In Revy we're close to nature, and that can lead to close encounters with wildlife.

Before heading out to explore our wild spaces, make sure that you are properly equipped and that you have the knowledge to properly deal with wildlife encounters.

Because Revelstoke is situated in the heart of British Columbia's wilderness, wildlife encounters can happen anywhere. Whether you're going for a stroll on the Illecillewaet Greenbelt, driving the Meadows in the Sky Parkway or summiting Mount Begbie, make sure you know what to do if you encounter wildlife while you're out exploring.

Bear cub Revelstoke

Keep your distance.

The most important step to avoiding problematic wildlife encounters is simple: give wildlife ample space. Stay at least 100 metres away from bears, cougras, coyotes and wolves. Give other wildlife at least 30 metres of space. Approaching wildlife or allowing wildlife to approach you can lead to them no longer being wary of people and puts yourself, others and wildlife at risk.

Keep campsites and picnic areas clean.

Wildlife is attracted to scents, including food, bath products and cleaning products. If you are camping or picnicing in Revelstoke, ensure that you take care to set up and clean up properly. When leaving your campsite for the day, pack up all cooking equipment. Do not leave any garbage or food unattended.

If you are camping in the backcountry, some sites have bear storage lockers. In campsites without bear lockers, you will need to be prepared to make a bear hang.

Black bear Revelstoke

Don't feed wildlife.

There's a common expression that we know well in Revelstoke: a fed bear is a dead bear. It's important that wildlife don't become habituated to eating human food. Wild animals who become used to handouts will lose their natural fear of people. This draws them into populated areas and makes them a threat to communities.

Don't feed animals directly, and ensure that you don't feed them indirectly. Cleaning up your food and keeping your garbage secure will ensure that you don't give our wildlife an unintentional treat.

Carry bear spray.

If you plan on heading out to hike, you're heading into bear country. Make sure that you carry bear spray and check the expiration date. Read and understand the instructions for use. Ensure that your bear spray is easily accessible and not tucked away in your pack.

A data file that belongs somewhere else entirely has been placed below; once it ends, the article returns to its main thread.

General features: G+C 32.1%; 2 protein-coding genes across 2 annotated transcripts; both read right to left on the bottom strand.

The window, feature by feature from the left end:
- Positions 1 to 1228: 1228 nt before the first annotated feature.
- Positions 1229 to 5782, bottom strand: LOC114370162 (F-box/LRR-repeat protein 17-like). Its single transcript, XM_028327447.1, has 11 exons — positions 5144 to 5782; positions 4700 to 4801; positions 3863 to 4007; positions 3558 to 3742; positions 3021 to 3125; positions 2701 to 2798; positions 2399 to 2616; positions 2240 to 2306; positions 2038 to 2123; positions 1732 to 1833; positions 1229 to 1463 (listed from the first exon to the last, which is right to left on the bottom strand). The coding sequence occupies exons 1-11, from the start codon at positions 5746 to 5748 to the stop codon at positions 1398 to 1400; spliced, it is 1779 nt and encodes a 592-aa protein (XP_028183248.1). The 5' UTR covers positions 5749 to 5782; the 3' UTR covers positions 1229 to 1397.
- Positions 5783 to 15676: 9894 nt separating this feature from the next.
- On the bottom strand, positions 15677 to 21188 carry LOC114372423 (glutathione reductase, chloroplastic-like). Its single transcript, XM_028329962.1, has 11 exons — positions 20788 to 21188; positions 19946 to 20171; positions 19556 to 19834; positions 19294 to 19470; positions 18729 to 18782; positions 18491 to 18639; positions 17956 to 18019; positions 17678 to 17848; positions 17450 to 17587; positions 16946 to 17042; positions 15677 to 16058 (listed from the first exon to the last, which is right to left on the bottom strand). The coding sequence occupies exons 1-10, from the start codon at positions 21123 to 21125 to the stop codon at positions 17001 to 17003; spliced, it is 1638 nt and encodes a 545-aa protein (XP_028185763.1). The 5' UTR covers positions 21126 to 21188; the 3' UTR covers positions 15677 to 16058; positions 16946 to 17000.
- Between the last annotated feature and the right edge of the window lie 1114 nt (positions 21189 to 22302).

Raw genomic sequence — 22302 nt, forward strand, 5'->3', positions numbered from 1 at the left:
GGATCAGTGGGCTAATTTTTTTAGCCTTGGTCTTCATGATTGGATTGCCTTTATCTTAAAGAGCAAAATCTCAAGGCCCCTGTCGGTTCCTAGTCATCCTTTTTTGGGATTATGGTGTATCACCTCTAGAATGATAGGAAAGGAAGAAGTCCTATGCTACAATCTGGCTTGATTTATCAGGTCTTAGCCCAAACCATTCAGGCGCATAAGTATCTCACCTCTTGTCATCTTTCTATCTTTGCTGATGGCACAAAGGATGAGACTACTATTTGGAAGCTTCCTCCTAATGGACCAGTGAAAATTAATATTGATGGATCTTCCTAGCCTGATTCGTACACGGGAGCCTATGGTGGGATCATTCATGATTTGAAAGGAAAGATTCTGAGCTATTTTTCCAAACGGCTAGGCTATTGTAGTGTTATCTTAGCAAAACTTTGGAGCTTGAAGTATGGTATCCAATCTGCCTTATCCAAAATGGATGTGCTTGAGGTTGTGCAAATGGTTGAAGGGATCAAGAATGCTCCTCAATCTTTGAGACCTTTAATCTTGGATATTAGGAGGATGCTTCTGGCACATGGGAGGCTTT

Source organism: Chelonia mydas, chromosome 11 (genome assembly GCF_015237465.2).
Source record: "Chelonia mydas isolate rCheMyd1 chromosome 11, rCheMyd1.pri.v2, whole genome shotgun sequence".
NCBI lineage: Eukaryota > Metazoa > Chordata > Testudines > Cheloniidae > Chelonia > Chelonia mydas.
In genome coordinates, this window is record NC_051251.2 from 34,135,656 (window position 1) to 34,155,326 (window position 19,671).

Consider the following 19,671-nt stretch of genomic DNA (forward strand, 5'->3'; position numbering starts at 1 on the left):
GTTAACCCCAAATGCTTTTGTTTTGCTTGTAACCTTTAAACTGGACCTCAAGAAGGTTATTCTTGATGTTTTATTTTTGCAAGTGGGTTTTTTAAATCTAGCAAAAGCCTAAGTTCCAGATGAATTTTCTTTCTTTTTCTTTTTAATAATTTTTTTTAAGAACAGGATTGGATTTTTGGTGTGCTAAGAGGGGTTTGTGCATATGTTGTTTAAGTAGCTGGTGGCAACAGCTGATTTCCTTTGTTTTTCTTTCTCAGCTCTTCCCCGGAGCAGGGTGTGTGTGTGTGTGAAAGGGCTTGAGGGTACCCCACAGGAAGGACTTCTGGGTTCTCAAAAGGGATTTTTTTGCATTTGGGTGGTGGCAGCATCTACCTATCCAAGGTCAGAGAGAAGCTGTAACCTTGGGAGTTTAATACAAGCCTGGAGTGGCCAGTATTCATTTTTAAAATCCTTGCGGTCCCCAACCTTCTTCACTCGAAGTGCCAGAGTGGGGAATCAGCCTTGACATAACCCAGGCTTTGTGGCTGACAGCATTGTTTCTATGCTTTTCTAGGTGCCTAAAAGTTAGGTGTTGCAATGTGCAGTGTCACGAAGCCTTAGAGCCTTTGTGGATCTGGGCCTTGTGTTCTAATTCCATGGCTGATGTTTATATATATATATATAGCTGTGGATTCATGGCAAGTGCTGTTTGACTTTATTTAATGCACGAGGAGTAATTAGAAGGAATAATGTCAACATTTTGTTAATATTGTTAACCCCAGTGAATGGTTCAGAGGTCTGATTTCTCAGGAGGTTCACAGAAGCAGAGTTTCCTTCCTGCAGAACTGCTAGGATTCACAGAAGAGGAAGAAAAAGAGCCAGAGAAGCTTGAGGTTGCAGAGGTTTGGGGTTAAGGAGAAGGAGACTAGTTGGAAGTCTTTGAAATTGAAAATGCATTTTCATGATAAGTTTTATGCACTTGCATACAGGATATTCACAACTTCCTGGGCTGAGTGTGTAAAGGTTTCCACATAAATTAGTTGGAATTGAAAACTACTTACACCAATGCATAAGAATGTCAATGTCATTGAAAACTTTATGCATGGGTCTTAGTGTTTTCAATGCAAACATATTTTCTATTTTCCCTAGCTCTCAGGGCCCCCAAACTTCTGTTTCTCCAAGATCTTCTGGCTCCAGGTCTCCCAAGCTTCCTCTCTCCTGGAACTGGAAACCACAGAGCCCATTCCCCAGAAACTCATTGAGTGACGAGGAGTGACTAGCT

If you do encounter a bear on the trail, maintain a safe distance, back slowly away, and give it a wide berth. If the bear approaches you, back away and wave your arms. Your bear spray is your last line of defence to be used when a bear is within 10 metres of you.

Bear in Revelstoke

Keep control of your pets.

In our National Parks, your pets must be on leash, and there are some areas where pets are not allowed at all (the summit of Mount Revelstoke, for example). It's essential that visitors respect these restrictions and closures for the health of humans and wildlife.

If you are exploring the outdoors with your dog, ensure that your dog is on a leash or that they have excellent recall.

Respect regulations and closures.

Some wilderness areas are permanently closed to certain types of traffic to protect both visitors and wildlife. In particular some areas are closed to protect mountain caribou habitat.

Parks Canada will sometimes institute specific regulations about group numbers or close specific trails because of problem wildlife.

Our Visitor Information Centre is a great source for the latest closures and regulations.

Hiking in Glacier National Park

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Mountain Caribou

The area around Revelstoke is home to one of the world's southernmost caribou populations, found from central British Columbia down to northern Idaho and Washington states. These are also one of the only remaining caribou that live in rugged, mountainous terrain. These caribou are listed as threatened under the federal Species at Risk Act.

Learn about mountain caribou